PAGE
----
Remember, that when you sell a second home, you’d owe taxes on the profit. If you sell the second home at a loss, you can’t deduct that loss. Now that the home is an investment property, things change. When you sell it, you will also have to pay taxes on the profit on the sale of the home, but you have more options for deductions against that profit. If you sell the home at a loss, you may be able to take that loss on your income tax return.

We don’t have space to get into the details of what you would pay the Internal Revenue Service in taxes for the gain on the sale of the home or how you would take the loss on your taxes. You’ll have to discuss that with your income tax preparer or advisor. You may find IRS Publication 946, How to Depreciate Property, and this page of frequently asked questions on the Sale or Trade of Business, Depreciation and Rentals helpful.

Converting your second home into an investment property gives you another option when it comes to lowering today’s tax bill. From the description of your situation, if you sell and are willing to buy a replacement investment property, you can undertake a 1031 tax deferred exchange. This exchange mechanism under Section 1031 of the Internal Revenue Code allows you to sell the old investment property and buy a replacement investment property and defer the payment of taxes that may be owed on the sale.

The rules for 1031 exchanges are extensive, but in a nutshell: you must set up your 1031 exchange before you sell your investment property; use a company that specializes in 1031 to be the intermediary; designate a replacement property you intend to buy within 45 days of the sale of your existing property; and close on the new property no later than 180 days after the closing of the existing property. The purchase price of the new property must be at least equal or greater than the sales price of the property you sell. And, you can’t take on more debt than you had on the home you sold.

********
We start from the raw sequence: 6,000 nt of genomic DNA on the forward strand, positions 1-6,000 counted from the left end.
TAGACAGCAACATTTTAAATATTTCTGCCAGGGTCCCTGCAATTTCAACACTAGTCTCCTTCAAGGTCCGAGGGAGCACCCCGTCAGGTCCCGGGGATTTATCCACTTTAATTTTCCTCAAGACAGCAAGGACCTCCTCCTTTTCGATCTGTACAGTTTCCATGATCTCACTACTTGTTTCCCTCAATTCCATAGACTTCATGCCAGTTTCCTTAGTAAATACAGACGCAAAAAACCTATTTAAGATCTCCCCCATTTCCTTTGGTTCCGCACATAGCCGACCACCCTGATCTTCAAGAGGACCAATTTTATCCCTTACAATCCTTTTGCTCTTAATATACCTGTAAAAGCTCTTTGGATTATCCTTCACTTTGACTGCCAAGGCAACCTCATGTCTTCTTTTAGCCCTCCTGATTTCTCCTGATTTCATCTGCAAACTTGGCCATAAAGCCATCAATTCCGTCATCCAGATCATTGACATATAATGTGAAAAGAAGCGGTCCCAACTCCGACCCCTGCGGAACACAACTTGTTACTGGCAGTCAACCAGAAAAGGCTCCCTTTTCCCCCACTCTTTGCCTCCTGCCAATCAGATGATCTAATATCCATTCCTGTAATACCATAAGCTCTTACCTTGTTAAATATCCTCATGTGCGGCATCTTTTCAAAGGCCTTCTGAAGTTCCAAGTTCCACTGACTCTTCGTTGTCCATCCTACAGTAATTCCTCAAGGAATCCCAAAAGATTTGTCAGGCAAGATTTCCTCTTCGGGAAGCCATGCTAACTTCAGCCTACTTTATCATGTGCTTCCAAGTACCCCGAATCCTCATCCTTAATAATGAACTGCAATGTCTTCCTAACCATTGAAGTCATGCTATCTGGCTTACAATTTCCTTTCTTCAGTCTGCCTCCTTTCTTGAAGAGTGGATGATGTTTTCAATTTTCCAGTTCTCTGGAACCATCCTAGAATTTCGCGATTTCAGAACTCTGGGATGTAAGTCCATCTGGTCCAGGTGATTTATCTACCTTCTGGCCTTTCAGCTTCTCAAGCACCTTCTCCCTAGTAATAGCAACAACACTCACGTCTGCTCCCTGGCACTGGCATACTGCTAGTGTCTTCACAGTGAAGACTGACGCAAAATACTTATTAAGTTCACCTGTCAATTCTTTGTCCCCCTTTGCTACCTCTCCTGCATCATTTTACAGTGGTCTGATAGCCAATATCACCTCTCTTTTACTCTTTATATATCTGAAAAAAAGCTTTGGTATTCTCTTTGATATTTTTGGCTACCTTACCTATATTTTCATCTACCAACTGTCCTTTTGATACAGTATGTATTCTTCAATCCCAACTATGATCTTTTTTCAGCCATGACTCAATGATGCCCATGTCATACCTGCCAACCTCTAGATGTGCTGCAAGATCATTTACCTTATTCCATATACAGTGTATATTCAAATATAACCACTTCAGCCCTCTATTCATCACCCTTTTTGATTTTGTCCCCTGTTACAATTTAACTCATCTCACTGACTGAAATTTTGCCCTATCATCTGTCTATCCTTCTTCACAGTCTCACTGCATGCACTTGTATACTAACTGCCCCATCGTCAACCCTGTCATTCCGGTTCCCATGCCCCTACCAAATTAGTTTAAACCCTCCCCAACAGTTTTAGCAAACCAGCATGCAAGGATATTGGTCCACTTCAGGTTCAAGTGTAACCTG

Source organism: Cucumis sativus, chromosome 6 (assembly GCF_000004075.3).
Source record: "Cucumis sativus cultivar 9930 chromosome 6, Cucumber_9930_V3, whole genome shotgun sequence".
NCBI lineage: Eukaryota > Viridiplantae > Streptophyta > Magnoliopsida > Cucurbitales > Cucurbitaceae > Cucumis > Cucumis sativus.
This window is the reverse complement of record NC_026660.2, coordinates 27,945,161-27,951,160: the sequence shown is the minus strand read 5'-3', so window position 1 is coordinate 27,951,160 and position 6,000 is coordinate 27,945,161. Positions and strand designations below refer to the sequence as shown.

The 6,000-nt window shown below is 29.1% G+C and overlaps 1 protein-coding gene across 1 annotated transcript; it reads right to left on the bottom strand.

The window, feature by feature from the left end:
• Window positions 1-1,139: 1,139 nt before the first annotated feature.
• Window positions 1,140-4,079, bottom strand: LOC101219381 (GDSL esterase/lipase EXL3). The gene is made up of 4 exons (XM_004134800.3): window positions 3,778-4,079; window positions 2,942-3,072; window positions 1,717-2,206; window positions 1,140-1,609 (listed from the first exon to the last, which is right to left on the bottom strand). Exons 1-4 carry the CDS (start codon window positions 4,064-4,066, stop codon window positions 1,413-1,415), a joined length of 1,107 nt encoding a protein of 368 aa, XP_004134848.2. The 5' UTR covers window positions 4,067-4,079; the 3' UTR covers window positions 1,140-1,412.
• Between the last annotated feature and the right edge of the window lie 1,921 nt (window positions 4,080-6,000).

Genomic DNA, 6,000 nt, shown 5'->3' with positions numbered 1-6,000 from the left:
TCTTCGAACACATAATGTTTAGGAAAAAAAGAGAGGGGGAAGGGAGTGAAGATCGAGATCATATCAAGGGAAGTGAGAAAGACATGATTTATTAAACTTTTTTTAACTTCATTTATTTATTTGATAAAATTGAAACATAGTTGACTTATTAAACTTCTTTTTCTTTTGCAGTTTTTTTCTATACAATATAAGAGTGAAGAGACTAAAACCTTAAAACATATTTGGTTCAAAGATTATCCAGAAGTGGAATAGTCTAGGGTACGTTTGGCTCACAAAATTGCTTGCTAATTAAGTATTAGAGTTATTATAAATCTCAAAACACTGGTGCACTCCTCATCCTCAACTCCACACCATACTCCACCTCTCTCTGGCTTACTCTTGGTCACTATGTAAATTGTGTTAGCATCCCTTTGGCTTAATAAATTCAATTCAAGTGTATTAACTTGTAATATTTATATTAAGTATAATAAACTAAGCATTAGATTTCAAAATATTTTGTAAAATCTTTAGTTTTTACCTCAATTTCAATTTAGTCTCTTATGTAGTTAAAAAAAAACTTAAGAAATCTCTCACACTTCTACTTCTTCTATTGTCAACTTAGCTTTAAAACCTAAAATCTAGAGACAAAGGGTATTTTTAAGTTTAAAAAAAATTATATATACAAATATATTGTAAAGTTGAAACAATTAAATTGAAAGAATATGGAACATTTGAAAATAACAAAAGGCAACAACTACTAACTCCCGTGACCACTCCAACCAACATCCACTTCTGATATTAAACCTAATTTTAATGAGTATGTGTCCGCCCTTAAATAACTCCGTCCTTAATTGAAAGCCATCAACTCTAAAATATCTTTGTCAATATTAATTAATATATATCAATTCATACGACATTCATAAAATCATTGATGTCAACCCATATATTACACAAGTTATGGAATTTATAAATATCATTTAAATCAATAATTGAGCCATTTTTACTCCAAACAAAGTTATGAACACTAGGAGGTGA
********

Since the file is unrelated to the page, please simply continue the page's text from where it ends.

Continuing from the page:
If you do it right, you defer the payment of taxes you otherwise would have paid on the sale of the property. This is a complicated move, and if you blow any piece of it, you could be liable for the entire tax bill immediately. You should consult with a tax deferred intermediary company for more information and to understand how completing a 1031 exchange will affect you today and in the future.

If you ultimately decide a 1031 isn’t the right move, for whatever reason, you’ll have to pay whatever taxes are due on the sale of the property. Your own tax preparer can help you further understand the future tax implications of this transaction.

(Ilyce Glink is the author of “100 Questions Every First-Time Home Buyer Should Ask” (4th Edition). She is also the CEO of Best Money Moves, an app that employers provide to employees to measure and dial down financial stress. Samuel J. Tamkin is a Chicago-based real estate attorney. Contact Ilyce and Sam through their website, bestmoneymoves.com.)